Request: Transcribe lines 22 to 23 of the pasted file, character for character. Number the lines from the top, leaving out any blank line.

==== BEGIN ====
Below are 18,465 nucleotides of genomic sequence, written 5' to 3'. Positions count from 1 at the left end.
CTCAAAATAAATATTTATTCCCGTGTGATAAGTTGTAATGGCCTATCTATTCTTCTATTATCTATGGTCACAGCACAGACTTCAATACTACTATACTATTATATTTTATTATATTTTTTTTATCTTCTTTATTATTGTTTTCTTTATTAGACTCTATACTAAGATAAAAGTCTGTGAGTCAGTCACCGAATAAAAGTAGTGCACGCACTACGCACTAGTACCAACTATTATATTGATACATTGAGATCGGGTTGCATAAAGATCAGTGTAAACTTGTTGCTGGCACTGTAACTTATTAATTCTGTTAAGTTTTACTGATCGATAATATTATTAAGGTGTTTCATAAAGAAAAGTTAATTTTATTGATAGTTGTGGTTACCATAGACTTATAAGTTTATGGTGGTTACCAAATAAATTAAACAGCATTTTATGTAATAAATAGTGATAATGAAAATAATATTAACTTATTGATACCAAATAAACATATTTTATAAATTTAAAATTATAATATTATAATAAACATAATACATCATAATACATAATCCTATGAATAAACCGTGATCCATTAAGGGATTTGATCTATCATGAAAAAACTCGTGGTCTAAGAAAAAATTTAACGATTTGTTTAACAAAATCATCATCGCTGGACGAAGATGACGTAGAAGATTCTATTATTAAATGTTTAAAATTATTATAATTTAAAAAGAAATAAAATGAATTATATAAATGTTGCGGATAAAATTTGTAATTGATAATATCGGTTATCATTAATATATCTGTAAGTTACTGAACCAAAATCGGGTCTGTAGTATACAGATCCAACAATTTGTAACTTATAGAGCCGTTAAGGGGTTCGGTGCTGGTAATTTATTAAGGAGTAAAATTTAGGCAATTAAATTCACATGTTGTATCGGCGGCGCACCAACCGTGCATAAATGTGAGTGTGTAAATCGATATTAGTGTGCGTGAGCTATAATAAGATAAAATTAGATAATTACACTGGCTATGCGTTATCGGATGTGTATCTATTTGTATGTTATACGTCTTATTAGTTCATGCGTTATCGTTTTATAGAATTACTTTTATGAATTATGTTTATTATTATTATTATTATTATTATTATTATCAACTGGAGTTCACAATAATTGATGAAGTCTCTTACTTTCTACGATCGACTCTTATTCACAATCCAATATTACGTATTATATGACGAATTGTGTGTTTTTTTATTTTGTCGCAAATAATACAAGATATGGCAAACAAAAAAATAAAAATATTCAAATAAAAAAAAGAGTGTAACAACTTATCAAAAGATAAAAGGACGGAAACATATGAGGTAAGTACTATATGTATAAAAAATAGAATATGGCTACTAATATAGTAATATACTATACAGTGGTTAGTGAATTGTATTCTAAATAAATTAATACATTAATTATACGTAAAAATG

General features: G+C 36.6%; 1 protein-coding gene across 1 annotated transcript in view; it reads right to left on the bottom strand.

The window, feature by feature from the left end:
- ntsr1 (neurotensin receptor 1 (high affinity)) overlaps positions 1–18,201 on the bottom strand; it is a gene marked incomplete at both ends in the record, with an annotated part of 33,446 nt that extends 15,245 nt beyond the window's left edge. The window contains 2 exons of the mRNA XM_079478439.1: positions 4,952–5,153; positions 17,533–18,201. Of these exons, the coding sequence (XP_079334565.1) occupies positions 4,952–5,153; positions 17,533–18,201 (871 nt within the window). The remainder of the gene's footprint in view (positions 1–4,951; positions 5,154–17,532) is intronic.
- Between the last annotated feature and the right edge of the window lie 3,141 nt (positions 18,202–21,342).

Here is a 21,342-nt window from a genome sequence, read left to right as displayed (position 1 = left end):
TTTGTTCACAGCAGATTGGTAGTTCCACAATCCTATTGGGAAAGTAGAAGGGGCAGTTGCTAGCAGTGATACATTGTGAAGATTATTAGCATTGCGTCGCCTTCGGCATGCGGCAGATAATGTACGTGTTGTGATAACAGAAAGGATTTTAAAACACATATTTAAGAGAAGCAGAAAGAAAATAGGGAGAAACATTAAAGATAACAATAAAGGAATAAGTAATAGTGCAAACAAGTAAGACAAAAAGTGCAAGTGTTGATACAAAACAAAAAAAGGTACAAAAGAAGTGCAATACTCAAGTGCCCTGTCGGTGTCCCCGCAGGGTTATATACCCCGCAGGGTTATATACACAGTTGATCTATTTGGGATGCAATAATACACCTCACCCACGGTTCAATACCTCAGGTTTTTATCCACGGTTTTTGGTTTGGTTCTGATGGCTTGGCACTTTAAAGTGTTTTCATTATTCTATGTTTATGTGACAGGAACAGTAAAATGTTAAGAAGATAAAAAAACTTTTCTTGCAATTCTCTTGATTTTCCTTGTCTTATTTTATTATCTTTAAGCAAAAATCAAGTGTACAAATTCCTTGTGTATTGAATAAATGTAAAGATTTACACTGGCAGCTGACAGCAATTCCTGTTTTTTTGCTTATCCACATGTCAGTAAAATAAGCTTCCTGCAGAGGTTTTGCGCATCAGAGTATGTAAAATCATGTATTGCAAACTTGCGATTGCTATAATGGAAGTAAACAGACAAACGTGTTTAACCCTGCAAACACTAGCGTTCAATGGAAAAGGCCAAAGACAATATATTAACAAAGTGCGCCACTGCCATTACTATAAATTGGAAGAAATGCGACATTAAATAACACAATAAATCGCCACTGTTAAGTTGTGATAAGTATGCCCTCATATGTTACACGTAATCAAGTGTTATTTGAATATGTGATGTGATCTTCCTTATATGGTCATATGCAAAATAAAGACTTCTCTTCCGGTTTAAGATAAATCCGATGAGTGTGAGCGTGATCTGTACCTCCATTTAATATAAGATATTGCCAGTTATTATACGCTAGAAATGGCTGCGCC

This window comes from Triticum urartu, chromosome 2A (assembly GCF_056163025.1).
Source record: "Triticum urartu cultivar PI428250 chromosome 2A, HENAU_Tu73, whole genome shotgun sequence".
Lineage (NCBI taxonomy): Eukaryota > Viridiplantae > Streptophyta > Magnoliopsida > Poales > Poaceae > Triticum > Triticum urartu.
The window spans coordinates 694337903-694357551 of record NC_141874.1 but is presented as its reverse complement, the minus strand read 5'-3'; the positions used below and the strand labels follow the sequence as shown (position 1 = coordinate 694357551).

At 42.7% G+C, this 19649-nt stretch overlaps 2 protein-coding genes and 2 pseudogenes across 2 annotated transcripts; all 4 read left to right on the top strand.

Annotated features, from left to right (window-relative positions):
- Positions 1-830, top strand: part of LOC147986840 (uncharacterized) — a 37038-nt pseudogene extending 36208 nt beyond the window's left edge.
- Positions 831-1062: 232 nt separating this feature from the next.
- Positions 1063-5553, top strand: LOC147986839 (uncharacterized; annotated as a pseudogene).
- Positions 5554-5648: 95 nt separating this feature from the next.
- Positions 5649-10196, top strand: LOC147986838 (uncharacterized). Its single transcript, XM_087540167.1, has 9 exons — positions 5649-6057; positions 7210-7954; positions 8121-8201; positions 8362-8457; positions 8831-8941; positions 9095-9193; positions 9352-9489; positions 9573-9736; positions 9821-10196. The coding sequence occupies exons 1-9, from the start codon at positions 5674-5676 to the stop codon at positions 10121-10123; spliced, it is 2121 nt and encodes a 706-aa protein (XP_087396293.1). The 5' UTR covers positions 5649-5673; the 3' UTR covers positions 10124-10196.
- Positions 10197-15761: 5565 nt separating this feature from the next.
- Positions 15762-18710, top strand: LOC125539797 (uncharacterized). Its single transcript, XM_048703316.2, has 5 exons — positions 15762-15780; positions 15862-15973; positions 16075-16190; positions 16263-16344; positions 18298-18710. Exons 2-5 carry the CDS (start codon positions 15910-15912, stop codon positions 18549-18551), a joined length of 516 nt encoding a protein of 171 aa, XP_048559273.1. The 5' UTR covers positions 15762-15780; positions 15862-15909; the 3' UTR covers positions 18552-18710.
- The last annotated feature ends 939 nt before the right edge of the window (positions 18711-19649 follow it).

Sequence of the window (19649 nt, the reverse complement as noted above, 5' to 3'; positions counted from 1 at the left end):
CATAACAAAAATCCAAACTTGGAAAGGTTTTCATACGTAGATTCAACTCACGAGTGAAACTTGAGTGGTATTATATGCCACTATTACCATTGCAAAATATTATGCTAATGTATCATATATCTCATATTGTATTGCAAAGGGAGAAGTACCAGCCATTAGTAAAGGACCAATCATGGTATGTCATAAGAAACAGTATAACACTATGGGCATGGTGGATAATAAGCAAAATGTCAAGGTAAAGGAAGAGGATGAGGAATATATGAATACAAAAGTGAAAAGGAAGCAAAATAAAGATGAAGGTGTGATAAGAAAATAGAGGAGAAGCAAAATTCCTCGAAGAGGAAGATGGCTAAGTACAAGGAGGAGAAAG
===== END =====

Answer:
- The last annotated feature ends 939 nt before the right edge of the window (positions 18711-19649 follow it).

Sequence of the window (19649 nt, the reverse complement as noted above, 5' to 3'; positions counted from 1 at the left end):